McCarthy calls out Perry and other injured players
The Sports Xchange
Nick Perry has been showing up for work on the field this spring dressed the same as his teammates, but with one big exception.
That Perry has been conspicuously without a helmet over his head to go with the rest of his workout attire (jersey, athletic shorts and shoes) hasn’t earned the outside linebacker any style points with Mike McCarthy.
The Green Bay Packers head coach is none too happy that the underachieving former first-round draft pick, not to mention a few other players, remained a no-go as the team started its three-day minicamp Tuesday.
“I don’t think it helps any player to miss a whole offseason,” McCarthy said after Tuesday’s practice. “I talked about it last week with the (coaching) staff. I told the team about it again today. ... You’re accustomed to being (on) a 15-week (training) program (as a team in the spring), but obviously we’ve been (on) a nine-week program here in year four” since the league’s collective-bargaining agreement was ratified in 2011.
“To get all of that work done, nothing changes. You have a season to get ready for, you have this much work and to do it all in a nine-week period and for a player to miss all of it, obviously it’s not a good situation to be in. I think any of the players that did not take advantage of this nine-week opportunity due to injury; it’s definitely something that they’re going to have work harder to catch up once training camp starts.”
Since McCarthy has a policy on not discussing player injuries in the offseason, it’s unclear what has kept Perry from participating in the preceding three weeks of organized team activities and now the minicamp this week.
Perry, the team’s top draft pick in 2012, has played just 18 of a possible 35 games (including the playoffs) his first two seasons because of an array of physical setbacks. He sustained a foot injury a month into last season and missed five of the next six games before returning to action in late November for the final stretch.
Now, Perry looks to be in a tenuous position not only with his starting position, but for possibly holding onto a roster spot going into next season.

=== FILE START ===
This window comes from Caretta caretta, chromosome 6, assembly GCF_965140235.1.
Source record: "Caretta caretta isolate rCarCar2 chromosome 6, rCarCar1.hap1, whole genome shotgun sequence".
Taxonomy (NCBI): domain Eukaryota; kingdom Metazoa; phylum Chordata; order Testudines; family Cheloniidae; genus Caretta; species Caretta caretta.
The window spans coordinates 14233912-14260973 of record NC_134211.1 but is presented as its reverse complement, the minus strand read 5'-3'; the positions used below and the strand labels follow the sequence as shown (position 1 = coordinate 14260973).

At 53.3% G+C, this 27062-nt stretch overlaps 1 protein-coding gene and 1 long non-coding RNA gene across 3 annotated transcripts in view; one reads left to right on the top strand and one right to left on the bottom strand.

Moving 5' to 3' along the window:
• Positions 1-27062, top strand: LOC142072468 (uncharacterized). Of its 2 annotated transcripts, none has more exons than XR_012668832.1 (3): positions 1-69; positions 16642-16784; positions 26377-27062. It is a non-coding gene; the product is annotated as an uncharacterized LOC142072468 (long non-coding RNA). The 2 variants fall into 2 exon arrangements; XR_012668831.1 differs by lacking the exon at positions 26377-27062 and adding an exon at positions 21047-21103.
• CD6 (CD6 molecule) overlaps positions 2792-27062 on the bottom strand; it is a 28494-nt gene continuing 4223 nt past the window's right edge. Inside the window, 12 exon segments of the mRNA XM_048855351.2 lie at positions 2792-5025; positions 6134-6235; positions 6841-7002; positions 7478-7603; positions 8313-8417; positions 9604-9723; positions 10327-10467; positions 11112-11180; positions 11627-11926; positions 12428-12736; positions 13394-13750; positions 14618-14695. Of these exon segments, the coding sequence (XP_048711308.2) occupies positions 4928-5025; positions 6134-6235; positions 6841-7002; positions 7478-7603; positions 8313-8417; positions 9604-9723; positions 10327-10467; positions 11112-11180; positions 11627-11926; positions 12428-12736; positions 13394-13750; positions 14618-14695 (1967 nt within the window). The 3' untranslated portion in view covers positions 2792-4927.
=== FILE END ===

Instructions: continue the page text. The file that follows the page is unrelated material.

Green Bay augmented what has been a mostly unproductive spot opposite All-Pro Clay Matthews by signing veteran star Julius Peppers after he was cut by the Chicago Bears in March and also re-signing Mike Neal as an unrestricted free agent. With Matthews also a spectator this spring as he recovers from a twice-broken thumb suffered last season, converted defensive ends Peppers and Neal have worked as the starting outside linebackers in the 3-4 scheme.
Others who haven’t been on the field for the team’s open practices the last four weeks are tight end Andrew Quarless, running back Johnathan Franklin and defensive end Jerel Worthy.
“Hey, like a number of players on our football team, really the things that have been our biggest challenge the last two years (is) availability needs to be at a premium,” McCarthy stressed.
Quarterback Aaron Rodgers echoed that Tuesday, touching on the urgency the younger players must have as the team segues from the end of the spring segment with the final minicamp practice Thursday to the start of training camp July 25.
“Like Mike said in the (team) meeting a few times over the OTAs, ‘When you leave here, young guys, make sure you’re ready to go because we’re not going to wait around come training camp,’” said Rodgers, embarking on his 10th pro season. “The offseason program, the OTAs, the IPWs (individual player workouts) are about getting the young guys ready, and when we get to training camp, we’re not going to wait around for anybody. We’re going to be going 100 miles an hour, and it’s on those guys to keep up.”
McCarthy said Pro-Bowl left guard Josh Sitton was excused Tuesday for the first day of the mandatory minicamp. Don Barclay filled in for Sitton with the No. 1 offensive line.
With a grinning Rodgers saying, “I’m healthy,” McCarthy had high praise for his offensive leader’s bounce-back offseason after missing most of the second half of last season because of a broken collarbone.
“I think Aaron has had probably his best spring,” McCarthy said. “I think he’s in great shape. We changed a lot of things to make things easier for the other players, the newer players coming in on offense, and I don’t think people realize when you’re in year 10, particularly year nine of an offense, the biggest change was for Aaron, but it was the best thing for the group. So, he had a little more studying to do this year than probably in prior years. I think he’s handled that very well.
“Shoot, the statistics of his ball efficiency and the emphasis of what we’re trying to improve on, not only from his individual work and with the running backs and the tight ends, has been excellent. I think Aaron’s in a great place and has had a very exceptional spring.”